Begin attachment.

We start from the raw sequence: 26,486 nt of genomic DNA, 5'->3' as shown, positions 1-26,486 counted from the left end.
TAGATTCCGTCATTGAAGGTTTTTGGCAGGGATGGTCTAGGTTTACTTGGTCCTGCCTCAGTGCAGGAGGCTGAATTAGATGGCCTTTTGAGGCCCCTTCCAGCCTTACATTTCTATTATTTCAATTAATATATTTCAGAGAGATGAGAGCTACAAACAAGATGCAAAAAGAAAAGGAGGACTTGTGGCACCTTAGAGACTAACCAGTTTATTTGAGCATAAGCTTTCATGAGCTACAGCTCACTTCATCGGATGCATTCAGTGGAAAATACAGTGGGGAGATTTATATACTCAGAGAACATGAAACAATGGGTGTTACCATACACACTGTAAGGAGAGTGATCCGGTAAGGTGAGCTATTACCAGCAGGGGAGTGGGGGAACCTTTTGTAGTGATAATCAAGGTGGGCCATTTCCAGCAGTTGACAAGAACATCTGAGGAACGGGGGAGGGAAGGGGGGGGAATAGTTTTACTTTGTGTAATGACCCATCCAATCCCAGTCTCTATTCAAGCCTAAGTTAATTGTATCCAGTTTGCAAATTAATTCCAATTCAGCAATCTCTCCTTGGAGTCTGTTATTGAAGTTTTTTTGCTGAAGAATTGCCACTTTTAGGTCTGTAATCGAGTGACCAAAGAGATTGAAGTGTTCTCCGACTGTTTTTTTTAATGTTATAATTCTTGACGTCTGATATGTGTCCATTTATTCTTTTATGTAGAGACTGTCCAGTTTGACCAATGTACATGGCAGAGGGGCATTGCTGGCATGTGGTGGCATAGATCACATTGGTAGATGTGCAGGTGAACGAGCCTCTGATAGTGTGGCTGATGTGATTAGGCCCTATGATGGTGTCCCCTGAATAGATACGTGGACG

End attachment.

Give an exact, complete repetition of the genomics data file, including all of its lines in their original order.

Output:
We start from the raw sequence: 26,486 nt of genomic DNA, 5'->3' as shown, positions 1-26,486 counted from the left end.
TAGATTCCGTCATTGAAGGTTTTTGGCAGGGATGGTCTAGGTTTACTTGGTCCTGCCTCAGTGCAGGAGGCTGAATTAGATGGCCTTTTGAGGCCCCTTCCAGCCTTACATTTCTATTATTTCAATTAATATATTTCAGAGAGATGAGAGCTACAAACAAGATGCAAAAAGAAAAGGAGGACTTGTGGCACCTTAGAGACTAACCAGTTTATTTGAGCATAAGCTTTCATGAGCTACAGCTCACTTCATCGGATGCATTCAGTGGAAAATACAGTGGGGAGATTTATATACTCAGAGAACATGAAACAATGGGTGTTACCATACACACTGTAAGGAGAGTGATCCGGTAAGGTGAGCTATTACCAGCAGGGGAGTGGGGGAACCTTTTGTAGTGATAATCAAGGTGGGCCATTTCCAGCAGTTGACAAGAACATCTGAGGAACGGGGGAGGGAAGGGGGGGGAATAGTTTTACTTTGTGTAATGACCCATCCAATCCCAGTCTCTATTCAAGCCTAAGTTAATTGTATCCAGTTTGCAAATTAATTCCAATTCAGCAATCTCTCCTTGGAGTCTGTTATTGAAGTTTTTTTGCTGAAGAATTGCCACTTTTAGGTCTGTAATCGAGTGACCAAAGAGATTGAAGTGTTCTCCGACTGTTTTTTTTAATGTTATAATTCTTGACGTCTGATATGTGTCCATTTATTCTTTTATGTAGAGACTGTCCAGTTTGACCAATGTACATGGCAGAGGGGCATTGCTGGCATGTGGTGGCATAGATCACATTGGTAGATGTGCAGGTGAACGAGCCTCTGATAGTGTGGCTGATGTGATTAGGCCCTATGATGGTGTCCCCTGAATAGATACGTGGACG